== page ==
Where Is The Pain Located In Interstitial Cystitis & Does It Feel Like Period Cramps?

The International Continence Society has coined the term painful bladder syndrome for suprapubic pain with bladder filling and reserves the diagnosis of interstitial cystitis for patients with characteristic cystoscopic and histologic features of the condition.(1)

Despite years of intensive research, there are no specific clinical or urinary markers currently clinically available; no specific radiographic, laboratory, or serologic findings; and no biopsy patterns that are pathognomonic for interstitial cystitis.(1)

Where Is The Pain Located In Interstitial Cystitis?

Interstitial cystitis is a chronic condition in which there is inflammation of urinary bladder leading to the production of a variety of symptoms such as increased frequency of urination, frequent urge to urinate, lower abdominal pain, etc.

Pain is a very common symptom associated with interstitial cystitis because of the inflammation going on in the bladder. It may present with a variety of other features including pain also. Some patients may experience pain in the area between the urethral opening and anal opening which is known as the perineum. It can be described as pain between the vaginal opening and anal opening in females whereas in males it is usually described as the pain occurring between scrotum and anus.(2)

Sometimes the pain is not in a specific area and is generalized which presents as lower abdominal pain. It can also present as pelvic pain especially in the females leading to difficulty in diagnosis may confuse with other conditions of chronic pelvic pain. It may also radiate to other sites like in flank or groin regions or in right or left lumbar regions also.

Does Interstitial Cystitis Feel Like Period Cramps?

Interstitial cystitis can sometimes also present with a chief complaint of pelvic pain or pain in the lower abdominal region which has a lot of similarity with that of pain occurring during the periods.(2) Sometimes it also has been found that it is also having a cyclical tendency and increases with that of onset of menstruation.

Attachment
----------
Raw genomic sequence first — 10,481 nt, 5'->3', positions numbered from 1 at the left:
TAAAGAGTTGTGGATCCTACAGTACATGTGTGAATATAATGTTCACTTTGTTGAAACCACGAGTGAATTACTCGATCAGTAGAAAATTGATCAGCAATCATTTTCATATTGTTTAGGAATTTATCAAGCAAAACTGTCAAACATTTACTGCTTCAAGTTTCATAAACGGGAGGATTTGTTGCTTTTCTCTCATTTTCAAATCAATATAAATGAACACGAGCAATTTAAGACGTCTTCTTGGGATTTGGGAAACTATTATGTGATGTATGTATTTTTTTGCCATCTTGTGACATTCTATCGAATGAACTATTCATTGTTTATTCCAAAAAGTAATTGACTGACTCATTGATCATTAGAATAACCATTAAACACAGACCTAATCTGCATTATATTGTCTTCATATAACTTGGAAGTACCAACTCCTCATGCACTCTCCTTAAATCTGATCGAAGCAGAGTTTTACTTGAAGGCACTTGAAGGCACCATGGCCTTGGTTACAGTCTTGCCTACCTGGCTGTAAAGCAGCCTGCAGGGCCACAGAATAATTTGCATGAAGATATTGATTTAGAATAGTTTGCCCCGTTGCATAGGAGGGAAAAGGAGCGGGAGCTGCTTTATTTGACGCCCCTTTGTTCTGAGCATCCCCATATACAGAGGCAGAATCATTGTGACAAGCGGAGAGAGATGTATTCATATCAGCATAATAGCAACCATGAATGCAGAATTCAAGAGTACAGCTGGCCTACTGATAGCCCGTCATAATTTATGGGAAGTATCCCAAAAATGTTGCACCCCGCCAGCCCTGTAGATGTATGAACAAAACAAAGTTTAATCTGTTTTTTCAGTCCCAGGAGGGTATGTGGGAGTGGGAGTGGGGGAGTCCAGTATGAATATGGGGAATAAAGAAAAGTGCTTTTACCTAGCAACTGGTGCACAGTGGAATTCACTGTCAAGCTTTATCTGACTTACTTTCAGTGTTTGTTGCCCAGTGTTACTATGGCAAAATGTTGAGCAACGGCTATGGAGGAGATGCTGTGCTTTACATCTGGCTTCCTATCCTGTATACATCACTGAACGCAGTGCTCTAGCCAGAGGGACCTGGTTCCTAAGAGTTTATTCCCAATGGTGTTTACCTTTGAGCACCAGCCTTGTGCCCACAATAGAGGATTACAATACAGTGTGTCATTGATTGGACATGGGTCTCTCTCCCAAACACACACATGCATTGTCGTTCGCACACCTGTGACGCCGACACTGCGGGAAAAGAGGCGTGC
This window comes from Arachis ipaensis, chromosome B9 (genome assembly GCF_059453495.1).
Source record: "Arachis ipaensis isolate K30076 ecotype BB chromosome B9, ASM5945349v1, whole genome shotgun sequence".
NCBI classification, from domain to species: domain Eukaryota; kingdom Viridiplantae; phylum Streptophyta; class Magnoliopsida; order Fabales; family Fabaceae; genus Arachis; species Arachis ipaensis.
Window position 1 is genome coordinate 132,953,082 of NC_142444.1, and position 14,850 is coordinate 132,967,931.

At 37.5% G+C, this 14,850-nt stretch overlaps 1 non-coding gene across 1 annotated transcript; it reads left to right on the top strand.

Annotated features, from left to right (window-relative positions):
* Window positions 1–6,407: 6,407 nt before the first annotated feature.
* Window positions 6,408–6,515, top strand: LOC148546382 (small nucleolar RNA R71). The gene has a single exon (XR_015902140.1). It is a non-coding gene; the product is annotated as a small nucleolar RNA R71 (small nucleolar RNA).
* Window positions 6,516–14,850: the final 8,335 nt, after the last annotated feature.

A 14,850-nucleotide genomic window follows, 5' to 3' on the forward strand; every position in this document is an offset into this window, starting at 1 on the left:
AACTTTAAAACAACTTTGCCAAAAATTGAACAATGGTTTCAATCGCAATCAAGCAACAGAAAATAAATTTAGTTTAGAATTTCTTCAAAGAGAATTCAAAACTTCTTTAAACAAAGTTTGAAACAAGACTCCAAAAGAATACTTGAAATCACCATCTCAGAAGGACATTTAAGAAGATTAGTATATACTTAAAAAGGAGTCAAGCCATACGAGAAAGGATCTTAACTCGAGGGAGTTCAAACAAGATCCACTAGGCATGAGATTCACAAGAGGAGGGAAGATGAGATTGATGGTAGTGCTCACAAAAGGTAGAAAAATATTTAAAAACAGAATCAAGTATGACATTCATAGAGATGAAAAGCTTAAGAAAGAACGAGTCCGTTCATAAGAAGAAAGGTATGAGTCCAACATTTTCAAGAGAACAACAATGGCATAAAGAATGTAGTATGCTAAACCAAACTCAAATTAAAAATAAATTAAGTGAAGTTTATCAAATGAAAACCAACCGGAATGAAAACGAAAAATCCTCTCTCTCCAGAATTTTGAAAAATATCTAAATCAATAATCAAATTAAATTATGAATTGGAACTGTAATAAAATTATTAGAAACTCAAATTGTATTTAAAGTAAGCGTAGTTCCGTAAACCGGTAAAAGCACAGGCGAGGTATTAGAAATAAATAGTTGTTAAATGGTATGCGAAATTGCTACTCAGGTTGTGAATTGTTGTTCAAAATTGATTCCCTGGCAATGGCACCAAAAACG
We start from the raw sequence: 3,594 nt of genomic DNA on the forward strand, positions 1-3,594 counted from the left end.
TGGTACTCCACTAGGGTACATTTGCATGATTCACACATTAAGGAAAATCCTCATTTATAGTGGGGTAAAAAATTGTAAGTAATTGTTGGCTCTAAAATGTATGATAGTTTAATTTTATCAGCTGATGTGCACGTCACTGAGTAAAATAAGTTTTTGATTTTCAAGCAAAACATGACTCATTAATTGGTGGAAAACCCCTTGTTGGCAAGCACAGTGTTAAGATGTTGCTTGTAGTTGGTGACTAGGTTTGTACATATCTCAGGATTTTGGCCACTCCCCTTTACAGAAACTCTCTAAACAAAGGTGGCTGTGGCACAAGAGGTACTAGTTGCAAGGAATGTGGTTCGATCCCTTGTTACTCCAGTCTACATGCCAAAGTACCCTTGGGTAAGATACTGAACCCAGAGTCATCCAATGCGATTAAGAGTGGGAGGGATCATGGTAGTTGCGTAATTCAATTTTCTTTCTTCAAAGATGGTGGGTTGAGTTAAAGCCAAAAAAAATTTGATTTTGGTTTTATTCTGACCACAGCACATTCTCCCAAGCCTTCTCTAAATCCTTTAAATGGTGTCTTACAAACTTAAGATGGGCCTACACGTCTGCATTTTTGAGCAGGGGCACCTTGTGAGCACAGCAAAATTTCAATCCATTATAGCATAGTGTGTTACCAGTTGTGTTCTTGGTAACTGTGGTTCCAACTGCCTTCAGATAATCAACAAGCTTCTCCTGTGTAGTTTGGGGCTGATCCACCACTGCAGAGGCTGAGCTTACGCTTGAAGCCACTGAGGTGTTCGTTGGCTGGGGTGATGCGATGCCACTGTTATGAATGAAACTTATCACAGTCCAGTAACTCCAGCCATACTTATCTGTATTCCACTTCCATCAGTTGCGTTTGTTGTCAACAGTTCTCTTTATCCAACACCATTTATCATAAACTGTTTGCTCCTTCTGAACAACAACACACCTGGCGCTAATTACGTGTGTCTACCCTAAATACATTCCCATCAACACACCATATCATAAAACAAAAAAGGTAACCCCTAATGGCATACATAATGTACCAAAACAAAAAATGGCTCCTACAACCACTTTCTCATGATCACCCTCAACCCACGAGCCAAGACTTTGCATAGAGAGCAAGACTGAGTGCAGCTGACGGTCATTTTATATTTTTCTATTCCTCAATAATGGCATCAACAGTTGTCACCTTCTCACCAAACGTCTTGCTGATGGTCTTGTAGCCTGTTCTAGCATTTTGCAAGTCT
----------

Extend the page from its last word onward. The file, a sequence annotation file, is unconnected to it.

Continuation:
Although abdominal cramps that occur during the menstrual process are very much cyclical that is they come after a certain period and occurs in short bouts rather than a longer period and are not associated with other symptoms of urination or micturition which is not with the case of interstitial cystitis there can be strong resemblance in both of their symptoms. Increased frequency of urination which especially is increased during the night time and is known as nocturia is very much associated with interstitial cystitis and can work as a differentiating feature from period cramps.

In a few cases, it has also been seen that the pain has started as soon as the menstrual period has started and it goes on relieving as the menstruation gets over. It makes the diagnosis of interstitial cystitis very difficult and must be correlated with other symptoms also.

Conclusion

Interstitial cystitis can present with a lot of symptoms which is usually associated with renal excretion system and its pathway like there is an increased frequency of micturition, urge of micturition, etc. but there is also a common association of pain with it. Pain can present at a lot of sites with a lot of variable intensities in many cases of interstitial cystitis because there are a lot of nearby nerves going across the bladder which may get irritated along with cystitis resulting in causing pain at the site of nerve supply.

According to various studies it has been seen that in many cases the pain of interstitial cystitis closely resembles that of period cramps and may lead to confusion of the diagnosis. So, it must be carefully examined and ruled out.

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